Improving matchmaking through team cohesion typologies, player modelling and behavioural analytics
This PhD focuses on improving matchmaking in team-based online games to compose more cohesive teams. Players of cohesive teams are more likely to have positive game experiences, which is important for player retention and for creating a game community that attracts new players. At present, matchmaking relies heavily on player skill rating and does not consider the deeper psychological characteristics that affect team cohesion. Yet previous research has demonstrated a significant relationship between a team’s composition of traits, team processes such as cohesion, and team performance.
In cohesive teams, players display coordinative behaviours, positive social interactions and a willingness to remain in the team. Such teams can maximize the expertise available to the team because they spend less time resolving interpersonal conflict. In contrast, a team that lacks cohesion may exhibit toxicity where players blame and insult each other. Research has shown that such toxicity can leave players with a negative experience despite a positive game outcome. This suggests that teams composed solely on the basis of complementary skill level does not necessitate a positive game experience. By incorporating psychographic profiling in team matchmaking, team cohesion is more likely to develop, leading to better player experiences, retention, growth and ultimately, revenue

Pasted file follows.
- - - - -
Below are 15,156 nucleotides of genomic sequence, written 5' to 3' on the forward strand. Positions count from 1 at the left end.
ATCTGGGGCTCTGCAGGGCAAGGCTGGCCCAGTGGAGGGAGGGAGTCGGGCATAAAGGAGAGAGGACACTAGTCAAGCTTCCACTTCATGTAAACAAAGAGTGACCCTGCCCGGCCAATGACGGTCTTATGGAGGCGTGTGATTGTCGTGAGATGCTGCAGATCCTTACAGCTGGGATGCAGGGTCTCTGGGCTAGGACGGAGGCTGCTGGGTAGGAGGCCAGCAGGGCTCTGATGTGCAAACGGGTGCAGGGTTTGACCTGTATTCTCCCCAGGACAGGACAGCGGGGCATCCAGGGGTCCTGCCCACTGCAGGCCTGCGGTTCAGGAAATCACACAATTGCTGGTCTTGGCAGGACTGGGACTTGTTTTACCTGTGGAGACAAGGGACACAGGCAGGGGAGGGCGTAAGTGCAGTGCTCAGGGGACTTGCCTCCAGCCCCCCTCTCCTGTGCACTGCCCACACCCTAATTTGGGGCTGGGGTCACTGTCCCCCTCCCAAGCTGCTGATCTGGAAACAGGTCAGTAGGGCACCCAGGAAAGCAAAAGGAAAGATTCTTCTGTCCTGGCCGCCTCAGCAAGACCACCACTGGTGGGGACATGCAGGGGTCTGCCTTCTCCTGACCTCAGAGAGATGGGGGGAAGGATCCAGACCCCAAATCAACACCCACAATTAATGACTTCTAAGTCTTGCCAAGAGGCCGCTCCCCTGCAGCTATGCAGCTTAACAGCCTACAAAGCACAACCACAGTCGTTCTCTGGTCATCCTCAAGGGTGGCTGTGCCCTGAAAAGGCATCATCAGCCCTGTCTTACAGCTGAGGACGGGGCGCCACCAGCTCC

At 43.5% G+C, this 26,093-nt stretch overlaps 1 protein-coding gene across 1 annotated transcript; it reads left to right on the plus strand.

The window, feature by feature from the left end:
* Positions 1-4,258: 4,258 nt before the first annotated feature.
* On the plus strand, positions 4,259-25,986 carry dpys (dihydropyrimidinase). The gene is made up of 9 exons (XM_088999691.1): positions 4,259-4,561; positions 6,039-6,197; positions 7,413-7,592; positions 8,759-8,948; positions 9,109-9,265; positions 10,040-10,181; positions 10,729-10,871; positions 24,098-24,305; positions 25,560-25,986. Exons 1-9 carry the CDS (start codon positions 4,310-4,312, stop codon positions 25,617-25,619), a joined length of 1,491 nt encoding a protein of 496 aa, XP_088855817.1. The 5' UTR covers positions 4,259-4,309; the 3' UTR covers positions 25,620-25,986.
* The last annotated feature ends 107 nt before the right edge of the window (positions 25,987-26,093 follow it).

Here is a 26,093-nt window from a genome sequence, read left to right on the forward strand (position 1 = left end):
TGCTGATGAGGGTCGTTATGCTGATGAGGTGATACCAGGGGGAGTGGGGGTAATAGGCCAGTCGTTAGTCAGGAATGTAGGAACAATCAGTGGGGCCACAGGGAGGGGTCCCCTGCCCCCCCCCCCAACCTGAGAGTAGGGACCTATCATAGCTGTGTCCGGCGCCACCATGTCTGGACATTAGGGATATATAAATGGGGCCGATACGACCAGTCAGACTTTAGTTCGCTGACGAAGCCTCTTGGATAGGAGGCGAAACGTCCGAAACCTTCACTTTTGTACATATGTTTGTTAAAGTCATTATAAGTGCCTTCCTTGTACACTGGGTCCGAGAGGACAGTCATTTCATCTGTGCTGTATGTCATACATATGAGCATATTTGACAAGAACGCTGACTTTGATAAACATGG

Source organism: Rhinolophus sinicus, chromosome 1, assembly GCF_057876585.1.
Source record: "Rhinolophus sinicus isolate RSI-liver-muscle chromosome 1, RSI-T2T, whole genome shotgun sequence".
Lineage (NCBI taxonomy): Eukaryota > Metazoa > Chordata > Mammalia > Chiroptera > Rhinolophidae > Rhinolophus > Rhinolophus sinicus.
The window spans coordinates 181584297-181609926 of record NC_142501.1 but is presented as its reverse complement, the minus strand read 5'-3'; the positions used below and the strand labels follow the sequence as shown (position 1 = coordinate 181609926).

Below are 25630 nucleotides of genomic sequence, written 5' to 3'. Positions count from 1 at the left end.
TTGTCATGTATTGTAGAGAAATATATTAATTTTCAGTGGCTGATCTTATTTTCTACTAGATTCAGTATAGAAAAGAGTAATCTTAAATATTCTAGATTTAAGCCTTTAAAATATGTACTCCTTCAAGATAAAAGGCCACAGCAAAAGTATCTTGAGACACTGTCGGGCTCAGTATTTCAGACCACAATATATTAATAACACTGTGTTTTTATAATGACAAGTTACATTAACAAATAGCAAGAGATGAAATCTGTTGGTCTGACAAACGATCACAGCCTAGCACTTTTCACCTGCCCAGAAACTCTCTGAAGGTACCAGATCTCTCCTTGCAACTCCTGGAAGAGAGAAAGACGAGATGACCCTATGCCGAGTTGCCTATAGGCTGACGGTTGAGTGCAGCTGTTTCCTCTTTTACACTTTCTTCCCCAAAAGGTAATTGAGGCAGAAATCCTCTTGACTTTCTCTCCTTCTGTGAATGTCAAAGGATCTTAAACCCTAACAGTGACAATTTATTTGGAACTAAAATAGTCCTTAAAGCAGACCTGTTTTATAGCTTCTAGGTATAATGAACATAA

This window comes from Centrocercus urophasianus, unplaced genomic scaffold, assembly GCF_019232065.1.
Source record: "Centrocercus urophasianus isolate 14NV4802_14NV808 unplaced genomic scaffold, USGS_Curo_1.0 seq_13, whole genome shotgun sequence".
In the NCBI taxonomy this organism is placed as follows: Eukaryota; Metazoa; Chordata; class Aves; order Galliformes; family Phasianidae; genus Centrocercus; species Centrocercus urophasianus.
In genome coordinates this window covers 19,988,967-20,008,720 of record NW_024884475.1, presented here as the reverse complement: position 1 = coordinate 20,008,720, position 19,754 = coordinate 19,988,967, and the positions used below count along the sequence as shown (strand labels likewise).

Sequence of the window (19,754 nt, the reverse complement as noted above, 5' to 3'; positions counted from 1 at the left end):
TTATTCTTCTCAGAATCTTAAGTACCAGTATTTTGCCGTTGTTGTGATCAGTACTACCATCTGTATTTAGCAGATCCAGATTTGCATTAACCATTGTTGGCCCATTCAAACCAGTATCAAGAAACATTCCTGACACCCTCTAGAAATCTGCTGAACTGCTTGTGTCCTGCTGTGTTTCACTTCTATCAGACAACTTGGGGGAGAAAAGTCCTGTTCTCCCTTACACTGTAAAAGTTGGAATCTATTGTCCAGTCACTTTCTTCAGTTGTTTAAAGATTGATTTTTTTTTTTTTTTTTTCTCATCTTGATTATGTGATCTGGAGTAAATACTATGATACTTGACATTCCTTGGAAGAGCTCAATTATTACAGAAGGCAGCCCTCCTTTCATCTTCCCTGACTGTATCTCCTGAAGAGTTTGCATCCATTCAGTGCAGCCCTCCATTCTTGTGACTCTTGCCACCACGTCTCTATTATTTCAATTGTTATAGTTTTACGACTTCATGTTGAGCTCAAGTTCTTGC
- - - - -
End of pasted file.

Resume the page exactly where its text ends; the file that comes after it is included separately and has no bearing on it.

Evelyn has a background in Organizational Psychology and a keen interest in team-based video games. She has previously worked in the Human Resource Technology industry and has led a diverse range of projects around team assessment, team development and soft skill training in virtual reality. Through the IGGI PhD program, Evelyn hopes to apply her knowledge of psychology to team matchmaking in video games and broaden her skill set within game research. She enjoys a few rounds of Splatoon in her downtime.
Home institution: York
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